Boycotting Israel Isn’t Free Speech
The Eighth Circuit rejects the ACLU’s argument as Unilever overrules Ben & Jerry’s BDS policy and agrees to sell ice cream in the Jewish state.
By Eugene Kontorovich July 5, 2022 6:19 pm ET
Trucks at a Ben & Jerry's ice-cream factory in Israel, July 20, 2021.
Photo: Tsafrir Abayov/Associated Press
June was a terrible month for the anti-Israel boycott, divestment and sanctions movement. On June 22, in Arkansas Times v. Waldrip, the Eighth U.S. Circuit Court of Appeals broadly upheld the constitutionality of anti-BDS laws. A week later Unilever, the multinational parent company of Ben & Jerry’s, overruled the boycott of Israel that the ice-cream company announced a year ago, and it gave the Israel-based licensee permanent ownership of Ben & Jerry’s ice-cream making in Israel and the West Bank. In a jab at the Vermont subsidiary’s leadership, Unilever noted it “repudiates unequivocally any form of discrimination or intolerance.”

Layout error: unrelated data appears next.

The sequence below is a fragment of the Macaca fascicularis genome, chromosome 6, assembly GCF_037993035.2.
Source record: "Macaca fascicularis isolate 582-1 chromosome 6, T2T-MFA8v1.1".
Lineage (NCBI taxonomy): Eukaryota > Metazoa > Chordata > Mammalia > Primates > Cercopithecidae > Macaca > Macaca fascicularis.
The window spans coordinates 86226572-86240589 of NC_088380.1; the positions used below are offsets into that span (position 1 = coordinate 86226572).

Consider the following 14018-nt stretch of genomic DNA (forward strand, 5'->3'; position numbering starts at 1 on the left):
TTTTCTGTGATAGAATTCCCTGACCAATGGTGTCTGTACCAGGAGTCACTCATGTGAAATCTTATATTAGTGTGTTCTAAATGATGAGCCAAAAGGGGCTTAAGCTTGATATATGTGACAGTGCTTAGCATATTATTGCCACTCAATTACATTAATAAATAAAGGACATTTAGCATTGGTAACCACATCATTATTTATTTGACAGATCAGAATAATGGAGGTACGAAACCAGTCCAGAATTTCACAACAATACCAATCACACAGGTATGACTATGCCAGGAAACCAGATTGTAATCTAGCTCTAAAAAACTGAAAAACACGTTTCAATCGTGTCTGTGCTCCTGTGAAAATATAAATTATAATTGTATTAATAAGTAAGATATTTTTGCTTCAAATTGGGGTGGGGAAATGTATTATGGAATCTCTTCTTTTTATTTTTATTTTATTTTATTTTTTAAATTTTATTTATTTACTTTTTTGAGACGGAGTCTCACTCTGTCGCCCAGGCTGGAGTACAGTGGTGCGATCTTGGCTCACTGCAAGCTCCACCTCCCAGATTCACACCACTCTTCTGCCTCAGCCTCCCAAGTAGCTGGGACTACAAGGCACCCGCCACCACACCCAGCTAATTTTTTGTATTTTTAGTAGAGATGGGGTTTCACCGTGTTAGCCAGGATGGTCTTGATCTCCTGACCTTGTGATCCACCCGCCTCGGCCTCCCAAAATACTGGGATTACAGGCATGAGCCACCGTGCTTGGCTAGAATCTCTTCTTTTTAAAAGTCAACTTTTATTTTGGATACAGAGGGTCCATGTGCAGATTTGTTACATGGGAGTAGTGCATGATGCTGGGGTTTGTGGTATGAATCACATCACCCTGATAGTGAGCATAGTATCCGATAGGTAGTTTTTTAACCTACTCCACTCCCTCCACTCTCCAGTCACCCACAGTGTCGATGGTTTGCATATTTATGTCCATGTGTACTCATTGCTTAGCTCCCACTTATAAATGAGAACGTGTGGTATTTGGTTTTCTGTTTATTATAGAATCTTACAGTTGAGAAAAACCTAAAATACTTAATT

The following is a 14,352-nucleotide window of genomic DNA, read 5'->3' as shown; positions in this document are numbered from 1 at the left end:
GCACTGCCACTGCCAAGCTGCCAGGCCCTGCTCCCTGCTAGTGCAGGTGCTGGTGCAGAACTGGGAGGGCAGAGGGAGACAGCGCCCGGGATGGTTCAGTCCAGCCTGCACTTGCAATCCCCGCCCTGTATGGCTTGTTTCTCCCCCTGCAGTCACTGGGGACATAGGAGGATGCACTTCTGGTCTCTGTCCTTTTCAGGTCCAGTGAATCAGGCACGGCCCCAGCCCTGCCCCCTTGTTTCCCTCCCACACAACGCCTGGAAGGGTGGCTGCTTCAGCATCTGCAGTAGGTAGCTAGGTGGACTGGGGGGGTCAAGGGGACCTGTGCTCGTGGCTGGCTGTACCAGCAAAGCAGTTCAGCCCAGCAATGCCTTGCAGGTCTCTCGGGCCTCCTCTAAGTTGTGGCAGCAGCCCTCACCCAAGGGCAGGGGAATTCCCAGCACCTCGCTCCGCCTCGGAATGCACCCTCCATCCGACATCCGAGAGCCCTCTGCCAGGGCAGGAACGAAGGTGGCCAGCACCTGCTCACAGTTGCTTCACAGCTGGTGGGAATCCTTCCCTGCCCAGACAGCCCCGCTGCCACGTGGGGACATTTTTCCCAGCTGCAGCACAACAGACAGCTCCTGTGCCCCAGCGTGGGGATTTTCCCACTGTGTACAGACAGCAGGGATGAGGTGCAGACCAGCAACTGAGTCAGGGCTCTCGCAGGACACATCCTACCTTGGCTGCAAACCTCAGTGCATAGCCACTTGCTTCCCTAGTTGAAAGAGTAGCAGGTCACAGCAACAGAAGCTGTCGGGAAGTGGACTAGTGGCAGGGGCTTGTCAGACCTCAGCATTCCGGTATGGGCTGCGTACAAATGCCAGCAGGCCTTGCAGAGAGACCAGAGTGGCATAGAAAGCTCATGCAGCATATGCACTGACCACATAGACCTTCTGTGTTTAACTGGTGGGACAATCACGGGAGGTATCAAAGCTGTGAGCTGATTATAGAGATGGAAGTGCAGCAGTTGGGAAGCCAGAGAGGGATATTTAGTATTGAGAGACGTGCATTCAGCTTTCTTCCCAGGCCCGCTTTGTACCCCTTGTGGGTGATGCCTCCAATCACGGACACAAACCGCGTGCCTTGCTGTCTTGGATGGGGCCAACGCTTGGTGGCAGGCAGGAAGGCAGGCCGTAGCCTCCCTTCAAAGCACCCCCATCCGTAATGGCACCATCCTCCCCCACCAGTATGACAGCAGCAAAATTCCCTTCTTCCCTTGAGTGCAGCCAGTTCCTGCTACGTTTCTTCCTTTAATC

Unilever had come under intense pressure over the boycott from consumers and state governments, many of which divested from it in their pension portfolios. As Gov. Ron DeSantis put it: “As a matter of law and principle, the State of Florida does not tolerate discrimination against . . . the Israeli people.” Florida is one of 35 states that enacted laws barring taxpayer money from being used to contract with or invest in companies that boycott Israel. These laws are modeled on existing, and constitutionally uncontroversial, anti discrimination laws that bar states from doing business with firms that boycott gays and other groups. But when the same logic was applied to protect Israelis, progressives denounced the anti-BDS laws as unconstitutional violations of free speech. The American Civil Liberties Union launched a nationwide litigation campaign against the anti-BDS laws, claiming that the First Amendment protects companies’ right to boycott Israel. The Eighth Circuit held that while a company’s explanation of its boycott may be speech, the boycott itself is conduct. The ACLU says it will fight the issue all the way to the Supreme Court, although its legal arguments go against clear Supreme Court precedent. In Rumsfeld v. Fair (2006), the justices unanimously held that a law school’s boycott of military recruiters wasn’t “expressive” conduct because no one would discern a message from the recruiters’ absence without a separate explanation from the law schools. As the Eighth Circuit concluded, that applies perfectly to anti-BDS laws. Similarly, the anti-BDS law “does not ban Arkansas Times from publicly criticizing Israel. It only prohibits economic decisions that discriminate against Israel,” the Eighth Circuit ruled. “Because those commercial decisions are invisible to observers unless explained, they are not inherently expressive and do not implicate the First Amendment.” The idea that anti-BDS laws violate free speech has been embraced by progressives, and by Democratic lawmakers wary of anti-Israel primary challengers, as a way of fighting for BDS while claiming not to support it. Meanwhile, Axios reported last October that Ben & Jerry’s founders were stumped when asked why they were boycotting Israel alone. The company broadly condemns what it views as injustices around the world, including “systemic racism” in America. Axios’s Alexi McCammond asked Ben Cohen and Jerry Greenfield: “You guys are big proponents of voting rights. Why do you still sell ice cream in Georgia? Texas—abortion bans. Why are you still selling there?” “I don’t know,” Mr. Cohen replied. “It’s an interesting question. I don’t know what that would accomplish. We’re working on those issues, of voting rights. . . . I think you ask a really good question. And I think I’d have to sit down and think about it for a bit.” She pressed him on the abortion question and he said: “By that reasoning, we should not sell any ice cream anywhere. I’ve got issues with what’s being done in almost every state and country.” Which leaves the question: Why boycott only Israel? Unilever is the second major company in recent years to walk back an Israel boycott. The first was Airbnb. Human Rights Watch goaded the company to adopt a boycott on West Bank rental listings. States terminated contracts and investment with Airbnb pursuant to anti-BDS laws, and the company agreed to drop the boycott to settle lawsuits brought by Israelis who were harmed by its policy. Efforts to push companies to boycott Israel won’t fade away soon. The primary goal isn’t economic harm, but making it culturally and politically acceptable to shun the Jewish state. What is most important about both the vindication of the state anti-BDS laws and the repudiation of the ice-cream embargo is their underlying message: The moralistic rhetoric of Israel boycotts can’t disguise their bigotry. Mr. Kontorovich is a professor of constitutional law at George Mason University Scalia Law School, and a scholar at the Kohelet Policy Forum, a Jerusalem think tank.